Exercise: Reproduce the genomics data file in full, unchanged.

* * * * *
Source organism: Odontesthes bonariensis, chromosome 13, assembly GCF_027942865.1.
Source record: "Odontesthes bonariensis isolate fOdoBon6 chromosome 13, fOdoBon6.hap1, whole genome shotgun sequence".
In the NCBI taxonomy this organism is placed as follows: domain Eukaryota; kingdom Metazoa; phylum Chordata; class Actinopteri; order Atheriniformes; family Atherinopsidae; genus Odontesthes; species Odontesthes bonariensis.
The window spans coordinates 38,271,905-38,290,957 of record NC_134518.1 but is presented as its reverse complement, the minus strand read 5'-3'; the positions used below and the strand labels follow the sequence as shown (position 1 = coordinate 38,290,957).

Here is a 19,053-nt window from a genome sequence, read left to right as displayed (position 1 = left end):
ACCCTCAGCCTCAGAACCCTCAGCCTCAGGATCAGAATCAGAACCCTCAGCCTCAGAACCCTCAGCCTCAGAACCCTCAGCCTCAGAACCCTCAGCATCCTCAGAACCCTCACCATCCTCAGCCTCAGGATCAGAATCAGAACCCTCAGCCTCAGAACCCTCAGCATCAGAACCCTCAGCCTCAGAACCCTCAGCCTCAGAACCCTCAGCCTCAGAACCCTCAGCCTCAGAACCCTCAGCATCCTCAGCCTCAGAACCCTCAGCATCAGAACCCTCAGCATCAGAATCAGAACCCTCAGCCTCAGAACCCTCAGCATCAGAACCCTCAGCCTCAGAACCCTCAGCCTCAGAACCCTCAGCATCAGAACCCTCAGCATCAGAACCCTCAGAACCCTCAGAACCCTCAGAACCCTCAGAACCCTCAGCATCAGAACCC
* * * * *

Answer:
Source organism: Odontesthes bonariensis, chromosome 13, assembly GCF_027942865.1.
Source record: "Odontesthes bonariensis isolate fOdoBon6 chromosome 13, fOdoBon6.hap1, whole genome shotgun sequence".
In the NCBI taxonomy this organism is placed as follows: domain Eukaryota; kingdom Metazoa; phylum Chordata; class Actinopteri; order Atheriniformes; family Atherinopsidae; genus Odontesthes; species Odontesthes bonariensis.
The window spans coordinates 38,271,905-38,290,957 of record NC_134518.1 but is presented as its reverse complement, the minus strand read 5'-3'; the positions used below and the strand labels follow the sequence as shown (position 1 = coordinate 38,290,957).

Here is a 19,053-nt window from a genome sequence, read left to right as displayed (position 1 = left end):
ACCCTCAGCCTCAGAACCCTCAGCCTCAGGATCAGAATCAGAACCCTCAGCCTCAGAACCCTCAGCCTCAGAACCCTCAGCCTCAGAACCCTCAGCATCCTCAGAACCCTCACCATCCTCAGCCTCAGGATCAGAATCAGAACCCTCAGCCTCAGAACCCTCAGCATCAGAACCCTCAGCCTCAGAACCCTCAGCCTCAGAACCCTCAGCCTCAGAACCCTCAGCCTCAGAACCCTCAGCATCCTCAGCCTCAGAACCCTCAGCATCAGAACCCTCAGCATCAGAATCAGAACCCTCAGCCTCAGAACCCTCAGCATCAGAACCCTCAGCCTCAGAACCCTCAGCCTCAGAACCCTCAGCATCAGAACCCTCAGCATCAGAACCCTCAGAACCCTCAGAACCCTCAGAACCCTCAGAACCCTCAGCATCAGAACCC